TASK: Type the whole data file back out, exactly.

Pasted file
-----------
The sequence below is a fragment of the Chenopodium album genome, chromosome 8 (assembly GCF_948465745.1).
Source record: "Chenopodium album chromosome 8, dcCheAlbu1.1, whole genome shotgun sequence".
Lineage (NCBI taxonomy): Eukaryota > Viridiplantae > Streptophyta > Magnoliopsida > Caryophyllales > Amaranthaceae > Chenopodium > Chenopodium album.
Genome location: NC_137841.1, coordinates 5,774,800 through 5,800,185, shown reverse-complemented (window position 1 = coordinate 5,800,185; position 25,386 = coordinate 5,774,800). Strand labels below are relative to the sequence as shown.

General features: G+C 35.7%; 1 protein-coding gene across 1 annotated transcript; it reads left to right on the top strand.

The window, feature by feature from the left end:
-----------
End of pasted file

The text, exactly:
The sequence below is a fragment of the Chenopodium album genome, chromosome 8 (assembly GCF_948465745.1).
Source record: "Chenopodium album chromosome 8, dcCheAlbu1.1, whole genome shotgun sequence".
Lineage (NCBI taxonomy): Eukaryota > Viridiplantae > Streptophyta > Magnoliopsida > Caryophyllales > Amaranthaceae > Chenopodium > Chenopodium album.
Genome location: NC_137841.1, coordinates 5,774,800 through 5,800,185, shown reverse-complemented (window position 1 = coordinate 5,800,185; position 25,386 = coordinate 5,774,800). Strand labels below are relative to the sequence as shown.

General features: G+C 35.7%; 1 protein-coding gene across 1 annotated transcript; it reads left to right on the top strand.

The window, feature by feature from the left end: